“Show Boat” has sailed the waters of American theater for a long time. Jerome Kern and Oscar Hammerstein first launched the musical in 1927. Their tale of actors, singers, dockworkers and stagehands of the Cotton Blossom (a floating theater on a riverboat) has seen a host of staged and filmed revisions, adaptations and accretions ever since. Director Rob Ruggiero refitted it for a leaner, if not meaner, production at the Goodspeed Opera House in 2011. That version is now afloat on the Asolo Rep stage — and Ruggiero is again at the helm.
The original musical was revolutionary for its time: a serious story, not fluff, which musicals of the time tended to be. This version hews close to the source material (adapted from a novel by Edna Ferber) and takes its characters seriously. But don’t think it’s all serious. “Show Boat” has been described as the first modern musical. In a sense, it was also the first modern sitcom — and I mean that in a good way. It takes us into the private world of a group of people working, living, loving and squabbling together. They’re “one big happy family,” as a character likes to say. That’s the classic sitcom setup. It’s a good bet sitcom writers have lovingly stolen from the musical’s character dynamics in the decades since its premiere. But it does have a plot.
Basically, we follow the lives of the show folks on the Cotton Blossom from 1887 to 1927. There’s the Alan Hale-esque Capt. Andy (Joel Blum) and his uptight wife, Parthy Ann (Dorothy Stanley), and their daughter, Magnolia (Marissa McGowan), whose heart is smitten by riverboat gambler Gaylord Ravenal (Ben Davis). Magnolia and Gabe wind up on stage when Steve and Julie (David Sattler and Daniella Dalli), the married headliners, are targeted by anti-miscegenation laws. (These improbable career breaks only seem to happen in musicals, though, to be fair, this was perhaps the first time.) Magnolia and Gaylord become the stars, get married and have a cute kid (Lilly Mae Stewart and Denise Lute). Sadly, Gabe’s gambling addiction leads to destitution; Gaylord leaves for the good of the family. (Spoiler alert: There’s a tearful reconciliation at the end.) Along the way, the Cotton Blossom’s cook Queenie (E. Faye Butler) and her husband, Joe (Michael James Leslie), alternate between moments of love and bickering. Vaudeville-style comics Frank and Ellie May (Denis Lambert and Elisa Van Duyne) do the same. So it goes.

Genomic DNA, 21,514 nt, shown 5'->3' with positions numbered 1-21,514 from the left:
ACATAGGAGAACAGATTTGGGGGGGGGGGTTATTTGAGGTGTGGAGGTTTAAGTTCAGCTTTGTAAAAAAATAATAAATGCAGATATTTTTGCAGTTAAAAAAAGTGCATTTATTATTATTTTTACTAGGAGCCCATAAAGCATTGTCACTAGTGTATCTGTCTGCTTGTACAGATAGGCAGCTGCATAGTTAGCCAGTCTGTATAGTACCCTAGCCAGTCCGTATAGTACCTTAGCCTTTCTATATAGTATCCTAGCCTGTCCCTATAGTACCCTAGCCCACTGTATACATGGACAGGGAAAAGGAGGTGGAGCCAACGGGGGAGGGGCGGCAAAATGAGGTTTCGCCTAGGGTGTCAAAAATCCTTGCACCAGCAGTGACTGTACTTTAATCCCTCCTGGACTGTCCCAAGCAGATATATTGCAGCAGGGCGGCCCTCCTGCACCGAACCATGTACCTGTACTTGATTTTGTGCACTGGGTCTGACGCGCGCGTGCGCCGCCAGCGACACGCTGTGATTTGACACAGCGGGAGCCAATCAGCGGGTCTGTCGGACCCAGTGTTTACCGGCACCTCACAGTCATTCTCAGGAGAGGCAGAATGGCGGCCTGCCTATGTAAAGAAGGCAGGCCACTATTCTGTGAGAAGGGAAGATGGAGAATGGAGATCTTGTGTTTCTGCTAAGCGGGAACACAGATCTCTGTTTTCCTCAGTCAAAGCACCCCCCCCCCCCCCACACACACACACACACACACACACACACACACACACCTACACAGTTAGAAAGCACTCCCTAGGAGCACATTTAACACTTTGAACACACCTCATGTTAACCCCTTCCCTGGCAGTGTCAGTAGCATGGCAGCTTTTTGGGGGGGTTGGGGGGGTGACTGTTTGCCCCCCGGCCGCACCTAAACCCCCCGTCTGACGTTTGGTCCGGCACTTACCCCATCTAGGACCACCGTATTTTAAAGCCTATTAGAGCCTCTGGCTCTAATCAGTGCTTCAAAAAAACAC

We float along with the lives of these characters. A team of great designers helps pull us into their “let’s pretend” world. The dream comes to life, thanks to Amy Clark’s alternately lush and low-rent costumes (from bustles and bows to patched, faded dungarees), Michael Schweikardt’s versatile set design (the Baroque curved staircases and balconies of the Cotton Blossom one second, a nightclub in Chicago the next) and John Lasiter’s evocative lighting (illumination in imitation of sun, moon and street lights, and never just for effect). These talents help sweep you into the musical’s larger-than-life but true-to-life dream.
All that, and great music, too. Musical Director F. Wade Russo and his orchestra put in a stunning performance. They’re out of sight, but never out of mind. Of course, it helps that these great musicians have great music with which to work. Hammerstein’s tunes are no less than iconic: “Ol’ Man River,” “Can’t Help Lovin’ Dat Man,” “Bill” and many others. The best of the songs draw from the well of African-American music. But this is more than an homage or a rip-off.
The songs move us because of the original story — and Edna Ferber’s original passion for social justice and capacity for empathy for marginalized groups. (The Mexican-Americans of Ferber’s “Giant” were another example.)
“Show Boat” isn’t about the African-American experience. But it doesn’t sweep it under the dock, either. It shows us the deck hands, wharf rats and servants at the periphery of the Cotton Blossom’s floating world.
White entertainers have their often self-created problems; black people work and don’t get paid much; mixed-race entertainers passing for white get kicked off the boat. Life, as your parents reminded you, is unfair. The indifferent river keeps flowing and doesn’t seem to care. The creative minds behind this musical care deeply for everyone in this world.
When you leave, you’ll share the feeling.
IF YOU GO
“Show Boat” runs through Dec. 29, at Mertz Theatre, 5555 N. Tamiami Trail, Sarasota. Call 351-8000 or visit asolorep.org for more information.
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